Students and guests of Mesalands Community Colleges’ fine arts program prepared for the college’s annual iron pour Tuesday.
The event marks a stimulation of creative freedom, a collaboration of expression, all in the wake of pouring molten iron into unique pieces of art.
The different styles of artwork, which will take form on Friday, is as elaborate and lively as the group of artists creating the pieces.
“I am making a rag doll,” said Robin Ringrose of Denver. “I will pour the iron into the molds then drill holes in the pieces and fashion the doll.”
Another artist, Dana Chodzko, head of the sculpture department at the Institute of American Indian Arts, is working to complete a conceptual art project she has been working on for several years.
“I will use text and turn it into form,” Chodzko said. “The idea is as important as the visual.”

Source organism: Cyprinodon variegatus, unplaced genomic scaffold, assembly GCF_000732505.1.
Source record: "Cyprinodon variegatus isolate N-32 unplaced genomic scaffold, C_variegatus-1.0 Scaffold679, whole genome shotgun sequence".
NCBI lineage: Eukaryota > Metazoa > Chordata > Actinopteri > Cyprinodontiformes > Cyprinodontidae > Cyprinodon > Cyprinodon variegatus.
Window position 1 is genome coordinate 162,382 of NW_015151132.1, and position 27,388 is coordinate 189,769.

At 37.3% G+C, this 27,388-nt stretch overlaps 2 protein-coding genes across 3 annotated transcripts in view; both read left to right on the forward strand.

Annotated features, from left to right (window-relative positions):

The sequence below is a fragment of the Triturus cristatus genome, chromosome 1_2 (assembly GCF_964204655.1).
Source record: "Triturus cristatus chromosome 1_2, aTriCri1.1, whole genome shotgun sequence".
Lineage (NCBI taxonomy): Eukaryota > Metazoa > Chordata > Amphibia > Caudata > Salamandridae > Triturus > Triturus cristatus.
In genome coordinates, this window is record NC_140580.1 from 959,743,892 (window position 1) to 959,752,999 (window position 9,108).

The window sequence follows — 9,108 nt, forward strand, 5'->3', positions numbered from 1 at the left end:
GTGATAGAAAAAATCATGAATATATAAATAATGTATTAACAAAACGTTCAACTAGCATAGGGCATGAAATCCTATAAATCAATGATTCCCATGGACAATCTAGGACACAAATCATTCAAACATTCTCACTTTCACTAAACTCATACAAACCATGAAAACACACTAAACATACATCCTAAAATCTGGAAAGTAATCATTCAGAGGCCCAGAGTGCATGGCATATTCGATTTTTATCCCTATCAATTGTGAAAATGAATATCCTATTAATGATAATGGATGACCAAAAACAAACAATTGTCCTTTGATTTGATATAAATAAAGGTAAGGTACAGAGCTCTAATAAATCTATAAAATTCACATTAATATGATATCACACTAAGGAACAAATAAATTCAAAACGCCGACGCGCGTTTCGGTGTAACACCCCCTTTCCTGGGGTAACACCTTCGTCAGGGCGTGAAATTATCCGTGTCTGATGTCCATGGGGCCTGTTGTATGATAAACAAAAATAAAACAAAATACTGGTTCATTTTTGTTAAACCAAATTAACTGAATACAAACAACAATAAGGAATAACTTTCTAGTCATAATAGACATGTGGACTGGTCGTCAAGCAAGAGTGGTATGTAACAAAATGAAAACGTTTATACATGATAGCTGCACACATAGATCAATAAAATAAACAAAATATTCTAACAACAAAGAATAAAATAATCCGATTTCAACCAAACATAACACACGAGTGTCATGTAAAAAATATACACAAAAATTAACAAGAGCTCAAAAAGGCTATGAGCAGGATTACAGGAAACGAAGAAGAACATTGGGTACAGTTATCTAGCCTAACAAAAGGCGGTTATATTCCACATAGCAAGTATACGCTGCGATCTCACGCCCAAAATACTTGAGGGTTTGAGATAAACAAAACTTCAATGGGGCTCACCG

Chodzko has fashioned a series of four words into her latest pieces. She said the “information tower will pour into the knowledge bowl, that grows into the wisdom bush which becomes the ultimate evolution: Truth.”
Joel Kiser, coordinator of the art lab at Collins Community College in Plano, Texas, has attended the pour for the past three years.
However, this year he has decided to bring two of his classes to the pour with them to give them a new experience in arts.
“We have the ability to work with bronze and aluminum but not iron,” Kiser said. “This gives them exposure to a different segment of art, which only helps to expand their learning.”
Kiser said it was an easy decision to bring the students to the pour because of the outstanding quality of the program and event along with the hospitality of the community.
“The town has been so supportive since our arrival,” Kiser said. “The townspeople along with Mesalands staff makes this an experience worth sharing with the students.”
The wax pieces which the artists were working on will be made into molds of either ceramic or bonded sand. Liz Henley of Eastern Carolina University has been attending and helping out with the iron pour for the past eight years.
“It is a great feeling to be involved in the pour, not just as an artist but as one in the background,” Henley said. “We have people from across the country come here to be a part of this event.”
On Friday at noon the artists will add the molten iron and, once cooled, their work takes form.